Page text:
We could probably uncover thousands of posts on this topic if we did a quick Google search. I think we all struggle with the concept of getting everything done at some point. It’s so easy to feel like we’re falling behind as our to do list grows and grows. Then, we see a coworker or someone on the internet who seems to have it all together and is doing more than we could even imagine. At first, I think of that internet famous quote, “You have the same amount of hours in a day as Beyoncé.” It’s a little silly, yet so accurate. We all have the same number of hours in a day. Why do we sometimes feel like we’re the only ones not getting anything done? Today, I wanted to offer a bit of perspective on the topic.
I often have people ask me how I do everything. How do you blog, work, travel, and still wrap fancy-looking presents? When do you have time to sip coffee or read books? What about the laundry or groceries? I had this exact conversation with a close friend when I sent out our moving announcements. There’s a spoiler here, or a cheat code, if you will. If you don’t read anymore of this post, be sure to pay attention to this one point. Although, you should definitely keep going because quitters never win. Are you ready?
No one does it all.
I don’t do it all. You don’t do it all. That perfectly put together lady down the street doesn’t do it all. We all do some things, not all things. It’s easy to compare ourselves to someone else, yet we forget to take the entire scenario into consideration. That being said, here are a few tips for bridging that gap in your mind.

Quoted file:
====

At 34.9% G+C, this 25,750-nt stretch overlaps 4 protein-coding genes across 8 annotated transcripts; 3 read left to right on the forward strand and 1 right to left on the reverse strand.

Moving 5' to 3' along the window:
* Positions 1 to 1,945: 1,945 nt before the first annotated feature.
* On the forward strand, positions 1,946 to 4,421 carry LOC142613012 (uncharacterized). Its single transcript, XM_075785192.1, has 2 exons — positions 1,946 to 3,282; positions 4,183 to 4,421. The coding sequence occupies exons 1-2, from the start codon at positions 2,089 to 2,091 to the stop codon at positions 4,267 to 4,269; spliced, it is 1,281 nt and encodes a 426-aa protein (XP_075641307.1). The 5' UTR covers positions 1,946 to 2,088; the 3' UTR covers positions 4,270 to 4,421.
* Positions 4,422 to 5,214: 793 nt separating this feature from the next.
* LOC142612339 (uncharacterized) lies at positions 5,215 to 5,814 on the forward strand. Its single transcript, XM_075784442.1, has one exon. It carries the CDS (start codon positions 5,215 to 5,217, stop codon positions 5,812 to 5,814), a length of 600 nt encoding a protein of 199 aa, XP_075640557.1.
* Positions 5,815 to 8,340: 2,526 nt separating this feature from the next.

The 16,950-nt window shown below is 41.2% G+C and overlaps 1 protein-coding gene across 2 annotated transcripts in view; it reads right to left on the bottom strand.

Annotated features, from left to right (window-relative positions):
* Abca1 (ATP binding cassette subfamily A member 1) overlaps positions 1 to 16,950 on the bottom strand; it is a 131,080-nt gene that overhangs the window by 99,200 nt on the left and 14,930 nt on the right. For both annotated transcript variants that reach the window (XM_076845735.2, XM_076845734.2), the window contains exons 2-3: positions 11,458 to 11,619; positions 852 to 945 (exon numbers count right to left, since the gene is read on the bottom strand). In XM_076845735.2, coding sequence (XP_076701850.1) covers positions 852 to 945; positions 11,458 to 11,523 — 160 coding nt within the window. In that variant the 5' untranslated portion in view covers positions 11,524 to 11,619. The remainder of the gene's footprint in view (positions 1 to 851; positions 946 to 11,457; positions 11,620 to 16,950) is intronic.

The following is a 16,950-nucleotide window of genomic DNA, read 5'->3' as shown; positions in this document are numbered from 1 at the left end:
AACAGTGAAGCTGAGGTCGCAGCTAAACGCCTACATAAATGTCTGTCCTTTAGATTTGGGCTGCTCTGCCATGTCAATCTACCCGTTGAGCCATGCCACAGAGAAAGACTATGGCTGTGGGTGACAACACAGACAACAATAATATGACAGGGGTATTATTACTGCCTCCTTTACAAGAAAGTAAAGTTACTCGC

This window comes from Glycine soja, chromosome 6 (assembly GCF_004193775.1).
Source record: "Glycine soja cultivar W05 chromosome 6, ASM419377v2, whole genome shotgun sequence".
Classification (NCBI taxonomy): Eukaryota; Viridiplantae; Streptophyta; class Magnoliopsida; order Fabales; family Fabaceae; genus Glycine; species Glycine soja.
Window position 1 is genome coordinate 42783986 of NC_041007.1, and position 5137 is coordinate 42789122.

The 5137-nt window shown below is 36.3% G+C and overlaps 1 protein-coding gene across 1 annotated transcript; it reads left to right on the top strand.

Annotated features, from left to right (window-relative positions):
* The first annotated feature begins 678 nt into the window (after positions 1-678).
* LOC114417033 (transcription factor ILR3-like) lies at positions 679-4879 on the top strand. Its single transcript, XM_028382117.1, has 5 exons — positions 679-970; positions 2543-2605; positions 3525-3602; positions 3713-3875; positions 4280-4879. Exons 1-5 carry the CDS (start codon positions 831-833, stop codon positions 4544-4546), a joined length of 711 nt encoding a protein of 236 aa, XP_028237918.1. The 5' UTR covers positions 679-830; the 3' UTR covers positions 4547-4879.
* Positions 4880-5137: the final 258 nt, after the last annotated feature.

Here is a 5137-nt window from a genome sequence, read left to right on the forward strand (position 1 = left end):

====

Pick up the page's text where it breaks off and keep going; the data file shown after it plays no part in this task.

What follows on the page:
- Decide what you want to do. Since we can’t do everything, we must choose what’s important to us. Your list will look different than mine and vice versa. If you need to, make a quick list of all of the things you want to do. Then, prioritize them, keeping in mind that you will only be able to focus on some of them, not all. We aren’t super heroes, so pick the most important things to you.
- Do whatever you chose really well. If you decided having a home cooked meal every night is what’s most important to you, do that. Keep in mind that you’re deciding to forfeit another opportunity in using that time for cooking, and that’s perfectly fine. Whatever you decide fills you up should be what you focus on and what you do really well. Cut yourself some slack on those other things. I, for example, choose to write, wrap pretty presents, etc. These sorts of creative tasks take the place of time I’d spend cooking or cleaning. I made that choice and therefore don’t try to do everything else. I do what I chose and feel good about that.
- Stop comparing yourself to others. When you find yourself thinking so-and-so has it more together than you, stop it! They chose their priorities just like you did. There are most definitely areas they’ve chosen to ignore, even if they’re not immediately obvious. The reason that we often feel inferior is because we take note of the items someone else is doing that we’re not. When we see them accomplishing something that we’re not, it makes us feel like we’re dropping the ball on life. Rather than taking this approach, focus on the things you are doing well. Remind yourself that they’re doing awesome with this part and you’re doing awesome with that other part. It all levels out and we’re all dominating something.
The most important step in feeling like you get it all done is realizing that you don’t have to. It’s abandoning the thoughts in your head that tell you otherwise. Bid them farewell. The reason Beyoncé gets so many bad-ass things done in a day is because she doesn’t do something else. I guarantee Beyoncé isn’t spending her time scrubbing dishes. Instead, she’s using her 24 hours to do what she chose. That’s what we have to do too. Choose. And then do those things, ignoring that little voice in our head that tells us we should be doing something else.